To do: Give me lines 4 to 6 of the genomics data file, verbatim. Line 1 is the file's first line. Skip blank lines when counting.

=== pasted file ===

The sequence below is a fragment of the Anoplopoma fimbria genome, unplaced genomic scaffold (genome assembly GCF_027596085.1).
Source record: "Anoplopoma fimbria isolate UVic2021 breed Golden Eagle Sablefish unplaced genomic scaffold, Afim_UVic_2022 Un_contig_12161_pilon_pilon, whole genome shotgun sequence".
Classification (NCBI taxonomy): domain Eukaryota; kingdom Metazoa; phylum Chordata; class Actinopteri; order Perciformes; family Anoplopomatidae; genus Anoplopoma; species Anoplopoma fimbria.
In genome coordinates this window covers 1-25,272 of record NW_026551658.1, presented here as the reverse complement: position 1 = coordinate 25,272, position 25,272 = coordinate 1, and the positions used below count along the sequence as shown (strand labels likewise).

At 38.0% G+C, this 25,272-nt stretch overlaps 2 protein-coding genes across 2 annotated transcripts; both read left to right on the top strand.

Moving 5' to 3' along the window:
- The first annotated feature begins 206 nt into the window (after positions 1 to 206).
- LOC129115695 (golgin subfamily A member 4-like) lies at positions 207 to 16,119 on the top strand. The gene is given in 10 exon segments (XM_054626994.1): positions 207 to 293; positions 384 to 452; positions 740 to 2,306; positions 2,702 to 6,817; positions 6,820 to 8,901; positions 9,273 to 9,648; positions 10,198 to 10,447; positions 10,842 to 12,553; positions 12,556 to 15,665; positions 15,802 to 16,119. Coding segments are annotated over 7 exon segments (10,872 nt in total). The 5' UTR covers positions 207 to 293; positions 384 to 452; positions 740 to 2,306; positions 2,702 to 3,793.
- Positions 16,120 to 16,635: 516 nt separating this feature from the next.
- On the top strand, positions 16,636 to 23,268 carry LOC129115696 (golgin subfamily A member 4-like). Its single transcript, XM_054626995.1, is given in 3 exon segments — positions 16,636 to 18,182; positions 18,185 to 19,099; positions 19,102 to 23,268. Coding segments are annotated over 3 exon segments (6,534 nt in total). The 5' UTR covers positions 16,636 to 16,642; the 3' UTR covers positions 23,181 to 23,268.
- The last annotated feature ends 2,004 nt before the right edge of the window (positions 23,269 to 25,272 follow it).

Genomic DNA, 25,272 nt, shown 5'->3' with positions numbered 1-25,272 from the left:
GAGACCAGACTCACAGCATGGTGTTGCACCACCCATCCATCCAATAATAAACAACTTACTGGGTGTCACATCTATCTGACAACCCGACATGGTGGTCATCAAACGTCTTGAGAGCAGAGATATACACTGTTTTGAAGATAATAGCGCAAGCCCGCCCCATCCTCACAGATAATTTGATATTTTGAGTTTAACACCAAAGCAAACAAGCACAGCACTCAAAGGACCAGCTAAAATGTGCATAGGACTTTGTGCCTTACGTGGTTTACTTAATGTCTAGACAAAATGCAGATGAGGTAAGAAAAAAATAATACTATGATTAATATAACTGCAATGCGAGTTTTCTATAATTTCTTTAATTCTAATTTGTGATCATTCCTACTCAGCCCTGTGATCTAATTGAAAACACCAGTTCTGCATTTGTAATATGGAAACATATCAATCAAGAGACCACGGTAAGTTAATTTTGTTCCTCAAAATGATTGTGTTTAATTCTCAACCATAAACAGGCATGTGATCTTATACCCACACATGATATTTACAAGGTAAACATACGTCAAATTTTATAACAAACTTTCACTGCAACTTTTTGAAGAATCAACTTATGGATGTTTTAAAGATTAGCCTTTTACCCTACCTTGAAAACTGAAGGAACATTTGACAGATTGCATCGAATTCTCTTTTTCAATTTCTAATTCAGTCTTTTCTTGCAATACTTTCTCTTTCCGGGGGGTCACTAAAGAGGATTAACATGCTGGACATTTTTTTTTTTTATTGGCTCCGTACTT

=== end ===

In genome coordinates this window covers 1-25,272 of record NW_026551658.1, presented here as the reverse complement: position 1 = coordinate 25,272, position 25,272 = coordinate 1, and the positions used below count along the sequence as shown (strand labels likewise).

At 38.0% G+C, this 25,272-nt stretch overlaps 2 protein-coding genes across 2 annotated transcripts; both read left to right on the top strand.

Moving 5' to 3' along the window: